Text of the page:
How to warm up to run your fastest 5k woman stretching

How to run 5k: 4 warm-up techniques guaranteed to help you run your 5k PB

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If you’re looking to beat your 5K time, you might want to look at how thoroughly you warm up before running. Writer Katie Yockey explores the four warm-up techniques guaranteed to help you run faster and stronger than ever. 

Raise your hand if you do a full warm-up before every run. Anyone? As much as we all know we should warm up before running, it’s really easy to skip it when you’re rushing out the door to fit your session in. During the first mile or two, your stiff legs come to life, blood flow to the muscles increases, and you start to feel good.

Sure, most of us have an abbreviated warm-up routine — a few leg swings, some glute activations, and maybe we leave it at that. But when you’re lining up for a 5k, that’s probably not going to cut it.

5k is only 3.1 miles, which means it’s a relatively short distance. If you’re running the distance for fun without any focus on time or pace, you may find that there’s no need to do an extensive pre-run routine; your body will warm up as you run. However, if you’re heading out with the intention to run fast, a more thorough warm-up routine is really important.

“When your muscles are cold, the blood does not deliver as much oxygen as when the muscles are warm,” says UESCA-certified running coach Amanda Mae Renkel. “Your muscles can also contract at a quicker rate post-warm-up, which is especially useful for running a 5k.”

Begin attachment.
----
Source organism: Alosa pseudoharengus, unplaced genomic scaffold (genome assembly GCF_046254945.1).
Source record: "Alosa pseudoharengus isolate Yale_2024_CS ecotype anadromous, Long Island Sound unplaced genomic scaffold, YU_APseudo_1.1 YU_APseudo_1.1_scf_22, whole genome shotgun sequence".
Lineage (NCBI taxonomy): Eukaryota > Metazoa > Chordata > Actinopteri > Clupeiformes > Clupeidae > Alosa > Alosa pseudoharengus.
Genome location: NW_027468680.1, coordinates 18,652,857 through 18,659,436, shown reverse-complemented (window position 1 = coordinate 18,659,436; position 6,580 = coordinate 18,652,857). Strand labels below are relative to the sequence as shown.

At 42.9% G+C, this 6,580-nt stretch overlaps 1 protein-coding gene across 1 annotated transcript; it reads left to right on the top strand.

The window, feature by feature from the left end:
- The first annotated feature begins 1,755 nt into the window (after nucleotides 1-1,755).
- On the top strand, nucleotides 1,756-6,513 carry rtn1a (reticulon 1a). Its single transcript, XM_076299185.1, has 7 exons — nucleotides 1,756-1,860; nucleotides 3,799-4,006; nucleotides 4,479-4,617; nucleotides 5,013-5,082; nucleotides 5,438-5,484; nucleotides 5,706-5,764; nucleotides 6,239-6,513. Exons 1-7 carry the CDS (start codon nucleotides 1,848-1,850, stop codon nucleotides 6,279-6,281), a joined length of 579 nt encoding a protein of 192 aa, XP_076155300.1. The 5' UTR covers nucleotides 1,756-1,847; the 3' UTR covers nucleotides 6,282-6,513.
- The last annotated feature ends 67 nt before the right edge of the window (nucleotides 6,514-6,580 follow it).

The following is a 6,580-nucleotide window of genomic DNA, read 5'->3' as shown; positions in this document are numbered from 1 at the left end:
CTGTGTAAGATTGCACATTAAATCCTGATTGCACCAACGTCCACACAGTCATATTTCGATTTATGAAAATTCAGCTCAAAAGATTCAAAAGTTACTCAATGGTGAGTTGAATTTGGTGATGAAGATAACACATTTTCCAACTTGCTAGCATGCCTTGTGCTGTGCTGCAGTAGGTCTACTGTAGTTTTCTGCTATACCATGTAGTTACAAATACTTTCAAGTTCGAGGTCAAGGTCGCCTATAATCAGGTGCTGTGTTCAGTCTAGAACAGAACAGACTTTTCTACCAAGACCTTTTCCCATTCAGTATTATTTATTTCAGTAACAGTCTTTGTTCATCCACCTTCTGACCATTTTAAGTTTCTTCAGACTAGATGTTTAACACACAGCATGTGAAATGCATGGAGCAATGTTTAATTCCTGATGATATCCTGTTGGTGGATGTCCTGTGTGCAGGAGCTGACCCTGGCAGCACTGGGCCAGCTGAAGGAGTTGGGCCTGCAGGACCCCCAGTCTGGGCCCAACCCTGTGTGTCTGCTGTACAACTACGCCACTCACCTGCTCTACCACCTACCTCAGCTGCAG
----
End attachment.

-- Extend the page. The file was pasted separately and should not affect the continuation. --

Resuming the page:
Going for a PB means you want to be on the starting line feeling warm, loose and ready to go. With that in mind, here’s how to prepare for your fastest 5k ever.

Walk or jog

First, you need to get your body moving. Don’t feel any pressure to rush this – treat it like the warm-up to the warm-up. The main goal here is to increase blood flow to your muscles and pay attention to how you feel.

“Try jogging slowly for five to 10 minutes,” says Reda Elmardi, a strength and conditioning specialist. “Jog at a pace that feels comfortable and not too fast.”

If jumping right into a jog feels like too much, start with a brisk walk. This is where honing in on how you feel comes into play; your body’s needs will be slightly different every day, and it’s your job to figure out what they are. For example, if your race or run is early in the morning, you’ll likely need to spend more time walking and jogging to wake up your body. 

Plyometric drills

Now that your muscles are warmed up, it’s time to get them activated and firing. This is where plyometric (plyo) exercises come in.

A 2020 study published in Frontiers In Physiology showed that people who did plyo drills as a running warm-up had better running economy than those who just did jogging and resistance exercises. Running economy is the relationship between how much oxygen your body uses and how fast you run — so the higher your running economy, the more efficiently you can run fast.

You can try one or all of the following plyo drills:

Jump squats

  1. Stand with your feet hip-width apart.
  2. Shift your hips backwards and focus on sitting back over your heels.
  3. Squat as low as you feel comfortable, then explode upwards. Try to extend through your ankles, knees, and hips.
  4. Land gently on the balls of your feet, bending your knees and rolling back toward your heels.
  5. Repeat 5–8 times.

Double leg bounds

  1. Start with your feet hip-width apart.